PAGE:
THIS week’s WikiLeaks release shows it’s possible to bug phones, computers, TVs and even cars, making it more important than ever to stay on top of your security.
Experts have warned that CIA hacking information obtained by WikiLeaks, if released, could be used by criminals and hackers to unlock people’s devices.
Professor of computer science, Steven Bellovin at Columbia University, said it would be of serious concern for ordinary internet users because the CIA hack could provide a “buffet of bugs for low-end hackers to draw upon”.
Europol chief Rob Wainwright told AP the leak could fuel an increase in cybercriminal activity and Curtin University cyber security expert Mihai Lazarescu said criminal groups would be trying to access code to unlock the CIA’s “cyberweapons”.
WikiLeaks was allegedly given codes that expose how US spies can remotely hack and control smartphones, computers, TVs and vehicles.
WikiLeaks has not released this code, but founder Julian Assange has said he would work with tech companies to develop fixes for them.
It has been revealed that the CIA allegedly developed malware to infect Apple devices, as well as Android phones. CIA also had techniques for bypassing encryption of secretive messaging apps WhatsApp, Signal, Telegram, Weibo, Confide and Clockman.
WikiLeaks has published thousands of documents highlighting how the CIA code can be used, and that it cannot be controlled.
“Once a single cyber ‘weapon’ is ‘loose’ it can spread around the world in seconds, to be used by rival states, cyber mafia and teenage hackers alike,” a WikiLeaks statement said.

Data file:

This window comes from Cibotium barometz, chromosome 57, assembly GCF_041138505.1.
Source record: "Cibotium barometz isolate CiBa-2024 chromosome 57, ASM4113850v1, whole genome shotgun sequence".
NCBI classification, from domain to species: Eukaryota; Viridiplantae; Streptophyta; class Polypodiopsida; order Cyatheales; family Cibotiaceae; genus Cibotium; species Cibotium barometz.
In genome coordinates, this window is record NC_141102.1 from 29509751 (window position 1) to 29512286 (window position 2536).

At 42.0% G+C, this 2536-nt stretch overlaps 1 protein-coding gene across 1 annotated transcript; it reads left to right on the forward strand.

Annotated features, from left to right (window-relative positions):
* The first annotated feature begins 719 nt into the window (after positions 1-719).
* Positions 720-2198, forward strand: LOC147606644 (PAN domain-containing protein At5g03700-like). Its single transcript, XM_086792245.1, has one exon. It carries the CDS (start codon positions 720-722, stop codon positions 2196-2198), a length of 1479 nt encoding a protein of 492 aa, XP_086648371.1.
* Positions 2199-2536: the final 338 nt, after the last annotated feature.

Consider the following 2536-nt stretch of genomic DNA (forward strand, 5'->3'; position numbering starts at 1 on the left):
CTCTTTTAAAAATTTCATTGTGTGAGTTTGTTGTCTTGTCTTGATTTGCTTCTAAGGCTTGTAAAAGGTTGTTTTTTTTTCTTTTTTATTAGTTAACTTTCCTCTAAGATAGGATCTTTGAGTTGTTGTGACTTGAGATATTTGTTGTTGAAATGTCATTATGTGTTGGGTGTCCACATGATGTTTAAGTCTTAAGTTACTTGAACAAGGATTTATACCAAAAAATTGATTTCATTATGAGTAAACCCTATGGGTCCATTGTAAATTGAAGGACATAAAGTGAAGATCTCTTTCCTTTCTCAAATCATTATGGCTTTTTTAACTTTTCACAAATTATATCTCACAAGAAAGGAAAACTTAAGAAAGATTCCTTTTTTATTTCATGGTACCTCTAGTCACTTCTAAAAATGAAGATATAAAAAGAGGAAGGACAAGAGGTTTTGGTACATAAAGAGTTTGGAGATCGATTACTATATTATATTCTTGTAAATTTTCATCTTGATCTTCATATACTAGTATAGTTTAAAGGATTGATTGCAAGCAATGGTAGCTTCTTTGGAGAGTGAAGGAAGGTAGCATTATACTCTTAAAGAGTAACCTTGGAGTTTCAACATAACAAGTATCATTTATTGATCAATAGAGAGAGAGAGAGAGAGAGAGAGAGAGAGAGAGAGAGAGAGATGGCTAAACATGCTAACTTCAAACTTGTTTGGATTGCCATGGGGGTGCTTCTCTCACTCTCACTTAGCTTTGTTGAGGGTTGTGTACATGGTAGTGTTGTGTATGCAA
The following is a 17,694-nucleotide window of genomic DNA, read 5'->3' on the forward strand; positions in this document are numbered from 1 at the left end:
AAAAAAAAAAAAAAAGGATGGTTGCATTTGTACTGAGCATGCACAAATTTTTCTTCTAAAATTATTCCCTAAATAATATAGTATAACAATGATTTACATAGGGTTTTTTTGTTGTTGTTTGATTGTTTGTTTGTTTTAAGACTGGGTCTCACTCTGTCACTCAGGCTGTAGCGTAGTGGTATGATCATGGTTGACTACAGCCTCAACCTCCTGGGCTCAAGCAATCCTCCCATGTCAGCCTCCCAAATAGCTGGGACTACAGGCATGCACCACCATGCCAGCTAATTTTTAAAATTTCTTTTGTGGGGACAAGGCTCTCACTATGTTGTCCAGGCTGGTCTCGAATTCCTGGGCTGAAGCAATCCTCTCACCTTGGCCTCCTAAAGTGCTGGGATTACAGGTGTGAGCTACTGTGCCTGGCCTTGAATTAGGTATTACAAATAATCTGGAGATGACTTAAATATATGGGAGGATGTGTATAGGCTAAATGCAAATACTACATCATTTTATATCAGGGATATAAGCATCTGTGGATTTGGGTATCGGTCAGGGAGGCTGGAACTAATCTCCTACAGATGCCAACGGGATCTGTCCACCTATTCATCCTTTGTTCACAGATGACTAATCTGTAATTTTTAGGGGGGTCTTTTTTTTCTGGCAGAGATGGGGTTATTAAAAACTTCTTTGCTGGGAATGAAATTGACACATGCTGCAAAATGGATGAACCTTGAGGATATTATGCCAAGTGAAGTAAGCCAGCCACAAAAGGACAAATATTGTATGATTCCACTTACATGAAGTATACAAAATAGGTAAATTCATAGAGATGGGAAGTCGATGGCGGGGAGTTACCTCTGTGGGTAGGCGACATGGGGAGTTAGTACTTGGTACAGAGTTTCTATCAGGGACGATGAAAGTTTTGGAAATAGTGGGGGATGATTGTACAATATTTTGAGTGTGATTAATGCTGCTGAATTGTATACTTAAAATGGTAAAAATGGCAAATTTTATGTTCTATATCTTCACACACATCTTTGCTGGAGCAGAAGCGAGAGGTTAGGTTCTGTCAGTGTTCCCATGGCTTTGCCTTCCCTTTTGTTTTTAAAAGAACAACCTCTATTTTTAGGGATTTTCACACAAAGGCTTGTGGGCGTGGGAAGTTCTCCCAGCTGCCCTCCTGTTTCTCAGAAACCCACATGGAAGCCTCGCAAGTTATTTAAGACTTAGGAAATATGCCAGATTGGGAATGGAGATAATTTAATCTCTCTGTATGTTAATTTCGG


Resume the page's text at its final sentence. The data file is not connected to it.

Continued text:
But well-known cybersecurity expert Rob Graham told news.com.au that much of the sting is removed once code is publicly known, because companies can develop patches for them.
“As soon as any ‘low-end’ hackers get a hold of them, vendors will fix their software and offer patches,” he said.
“As long as users keep their stuff up-to-date (including devices like their TVs) they’ll be fine.”
But Associate Professor Lazarescu said these fixes would not reach everyone.
“There’s no guarantee everyone will deploy the fix, or that everyone knows how to do it well,” he said.
“We can’t expect everyone to do everything they’re supposed to do. Some people ignore patches or fixes.”
Prof Lazarescu said this would give criminal groups a foothold to target individuals.
“It depends on what you have on your mobile phone,” he said. “You may have photos but there’s other information that people store on your mobile such as passport or PIN numbers.”
While WikiLeaks has said it would share the information it had with companies like Apple or Samsung so they can fix the holes in their systems, Prof Lazarescu said those leaking the information were “completely irresponsible” and should be punished.
The revelations mean fixes will be developed to patch security flaws, but Mr Graham said he didn’t think WikiLeaks had necessarily done the public a favour.
“No, I don’t think WikiLeaks has done the American public a favour,” he said.
But those outside the US could be welcoming the hack as the CIA’s operations target foreign individuals as it is illegal for the agency to spy on US citizens.
“I’m pretty sure the rest of the world outside the US, being potentially spied upon by the CIA, would consider this a favour,” Mr Graham said. source